My April library cover story on the Library History Buff website is about a folded letter written by Joseph Cogswell in 1855. Cogswell was the Librarian of Harvard College from 1821 to 1823, but he is better known for his work in building the collection of the Astor Library in New York City. The Astor Library was one of the library institutions that merged to form the New York Public Library. John Jacob Astor died in 1848 and willed $400,000 for a free public library. Cogswell vision for the library, however, was as a non-circulating reference library. A portion of this letter convey's Cogswell's philosophy. "The Astor Library is doing well & is found very useful to studious men; it was not intended for mens popular ... reading, but it furnishes abundant materials for those who write & dispense knowledge among the masses. It is frequented daily by from one to two hundred persons." The cover is franked with a postage stamp from Great Britain. However, the letter was written in New York, and is dated April 24th, 1855. There is a receiver's mark on the back with a date of May 9. The letter is addressed to J. (Joseph) Burnley Hume in London. The question arises as to how a letter written in New York was mailed in Great Britain. One possible explanation is that Cogswell sent the letter to a forwarding agent in London for re-posting. Cogswell dealt extensively with British book dealers and he may have sent multiple letters to a forwarding agent for re-posting. One book dealer that Cogswell dealt with was B. F. Stevens.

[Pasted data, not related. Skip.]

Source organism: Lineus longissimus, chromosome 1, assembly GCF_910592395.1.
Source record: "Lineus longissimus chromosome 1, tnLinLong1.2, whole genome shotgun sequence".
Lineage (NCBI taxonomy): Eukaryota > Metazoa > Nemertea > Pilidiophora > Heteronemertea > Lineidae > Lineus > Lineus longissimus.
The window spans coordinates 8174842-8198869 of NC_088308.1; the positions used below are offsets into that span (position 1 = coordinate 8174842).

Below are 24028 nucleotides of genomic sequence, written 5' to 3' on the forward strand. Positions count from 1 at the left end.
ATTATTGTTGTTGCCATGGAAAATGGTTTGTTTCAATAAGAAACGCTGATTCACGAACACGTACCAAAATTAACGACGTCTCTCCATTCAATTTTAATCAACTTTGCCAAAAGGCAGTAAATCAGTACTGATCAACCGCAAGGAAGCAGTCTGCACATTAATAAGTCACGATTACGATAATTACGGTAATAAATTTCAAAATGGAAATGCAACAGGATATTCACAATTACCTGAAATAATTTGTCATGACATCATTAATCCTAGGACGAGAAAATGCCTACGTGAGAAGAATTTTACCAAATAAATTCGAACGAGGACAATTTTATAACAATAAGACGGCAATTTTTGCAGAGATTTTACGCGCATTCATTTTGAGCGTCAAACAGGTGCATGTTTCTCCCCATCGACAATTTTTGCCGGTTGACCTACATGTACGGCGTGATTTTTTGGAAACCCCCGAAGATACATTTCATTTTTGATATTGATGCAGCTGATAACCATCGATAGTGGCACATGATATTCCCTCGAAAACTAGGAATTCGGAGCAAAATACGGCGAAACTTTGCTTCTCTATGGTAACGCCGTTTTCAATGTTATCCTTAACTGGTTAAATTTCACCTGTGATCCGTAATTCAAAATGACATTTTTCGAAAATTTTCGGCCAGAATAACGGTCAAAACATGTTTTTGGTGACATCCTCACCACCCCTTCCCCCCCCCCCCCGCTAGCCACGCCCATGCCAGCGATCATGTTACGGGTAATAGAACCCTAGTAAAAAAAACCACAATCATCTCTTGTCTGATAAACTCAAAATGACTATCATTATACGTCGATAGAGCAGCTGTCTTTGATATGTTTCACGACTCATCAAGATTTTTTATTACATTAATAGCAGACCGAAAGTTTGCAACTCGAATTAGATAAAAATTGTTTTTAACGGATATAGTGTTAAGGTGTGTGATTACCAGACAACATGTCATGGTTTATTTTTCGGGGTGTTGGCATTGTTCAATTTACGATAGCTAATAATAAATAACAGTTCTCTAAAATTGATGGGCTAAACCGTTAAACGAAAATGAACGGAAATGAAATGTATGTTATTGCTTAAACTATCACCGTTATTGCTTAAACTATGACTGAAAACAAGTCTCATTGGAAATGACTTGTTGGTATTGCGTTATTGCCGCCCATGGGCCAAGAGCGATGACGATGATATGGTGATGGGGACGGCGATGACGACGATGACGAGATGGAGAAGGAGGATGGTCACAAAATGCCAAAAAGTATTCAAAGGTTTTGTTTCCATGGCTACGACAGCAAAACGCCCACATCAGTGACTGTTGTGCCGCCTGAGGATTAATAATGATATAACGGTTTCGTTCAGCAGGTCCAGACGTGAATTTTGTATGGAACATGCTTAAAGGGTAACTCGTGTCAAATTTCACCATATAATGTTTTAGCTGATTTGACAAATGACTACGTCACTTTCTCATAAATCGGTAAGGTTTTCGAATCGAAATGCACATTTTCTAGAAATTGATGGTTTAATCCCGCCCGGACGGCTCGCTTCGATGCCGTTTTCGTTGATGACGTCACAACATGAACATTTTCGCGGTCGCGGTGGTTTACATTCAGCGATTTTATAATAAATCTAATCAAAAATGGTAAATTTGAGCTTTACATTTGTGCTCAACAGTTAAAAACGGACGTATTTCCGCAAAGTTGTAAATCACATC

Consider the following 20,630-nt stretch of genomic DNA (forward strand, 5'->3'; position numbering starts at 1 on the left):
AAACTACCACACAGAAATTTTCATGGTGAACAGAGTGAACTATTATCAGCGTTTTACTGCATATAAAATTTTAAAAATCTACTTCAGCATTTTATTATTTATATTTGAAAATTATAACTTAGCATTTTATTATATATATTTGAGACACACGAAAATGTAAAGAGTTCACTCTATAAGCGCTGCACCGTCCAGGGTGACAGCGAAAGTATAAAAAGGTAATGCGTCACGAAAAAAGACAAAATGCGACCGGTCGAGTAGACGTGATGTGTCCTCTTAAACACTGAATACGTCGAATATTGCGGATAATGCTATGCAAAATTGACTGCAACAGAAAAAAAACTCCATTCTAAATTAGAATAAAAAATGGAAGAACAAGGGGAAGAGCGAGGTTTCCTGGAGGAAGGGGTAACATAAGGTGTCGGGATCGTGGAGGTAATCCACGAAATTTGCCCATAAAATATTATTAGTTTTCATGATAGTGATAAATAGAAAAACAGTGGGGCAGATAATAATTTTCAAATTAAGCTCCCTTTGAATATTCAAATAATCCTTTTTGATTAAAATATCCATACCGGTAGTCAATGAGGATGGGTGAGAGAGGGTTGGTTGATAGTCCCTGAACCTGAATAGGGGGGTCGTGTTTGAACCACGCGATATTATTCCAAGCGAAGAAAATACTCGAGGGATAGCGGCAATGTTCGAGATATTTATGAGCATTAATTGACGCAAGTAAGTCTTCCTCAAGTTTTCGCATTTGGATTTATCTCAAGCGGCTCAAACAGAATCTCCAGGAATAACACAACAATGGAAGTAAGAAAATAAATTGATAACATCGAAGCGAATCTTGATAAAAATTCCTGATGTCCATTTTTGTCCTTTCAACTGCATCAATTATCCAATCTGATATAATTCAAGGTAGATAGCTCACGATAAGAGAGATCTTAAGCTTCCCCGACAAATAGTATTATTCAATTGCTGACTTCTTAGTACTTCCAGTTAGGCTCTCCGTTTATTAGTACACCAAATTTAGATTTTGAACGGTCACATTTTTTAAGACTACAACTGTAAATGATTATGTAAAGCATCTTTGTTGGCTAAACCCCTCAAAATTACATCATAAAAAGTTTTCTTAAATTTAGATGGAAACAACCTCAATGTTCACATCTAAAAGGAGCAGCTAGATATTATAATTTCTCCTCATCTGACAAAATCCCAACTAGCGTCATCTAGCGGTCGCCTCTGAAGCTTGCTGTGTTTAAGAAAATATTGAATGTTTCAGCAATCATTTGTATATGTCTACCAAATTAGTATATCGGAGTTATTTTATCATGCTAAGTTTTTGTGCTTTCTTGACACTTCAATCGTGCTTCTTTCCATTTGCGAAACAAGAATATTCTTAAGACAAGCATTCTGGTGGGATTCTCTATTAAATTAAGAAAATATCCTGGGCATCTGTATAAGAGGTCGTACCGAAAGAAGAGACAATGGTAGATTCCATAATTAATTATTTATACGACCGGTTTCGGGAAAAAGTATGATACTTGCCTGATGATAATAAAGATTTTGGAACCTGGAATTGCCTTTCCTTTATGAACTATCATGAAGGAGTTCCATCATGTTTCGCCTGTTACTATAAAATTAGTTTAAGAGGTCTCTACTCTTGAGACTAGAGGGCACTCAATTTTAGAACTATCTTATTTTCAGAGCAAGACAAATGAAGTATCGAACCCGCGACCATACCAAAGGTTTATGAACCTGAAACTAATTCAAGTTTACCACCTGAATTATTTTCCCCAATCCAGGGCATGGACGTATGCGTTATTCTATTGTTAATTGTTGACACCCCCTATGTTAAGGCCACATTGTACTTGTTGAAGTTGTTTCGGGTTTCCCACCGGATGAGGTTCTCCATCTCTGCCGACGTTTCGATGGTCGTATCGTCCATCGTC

Freedom to Read Foundation: 45 Years
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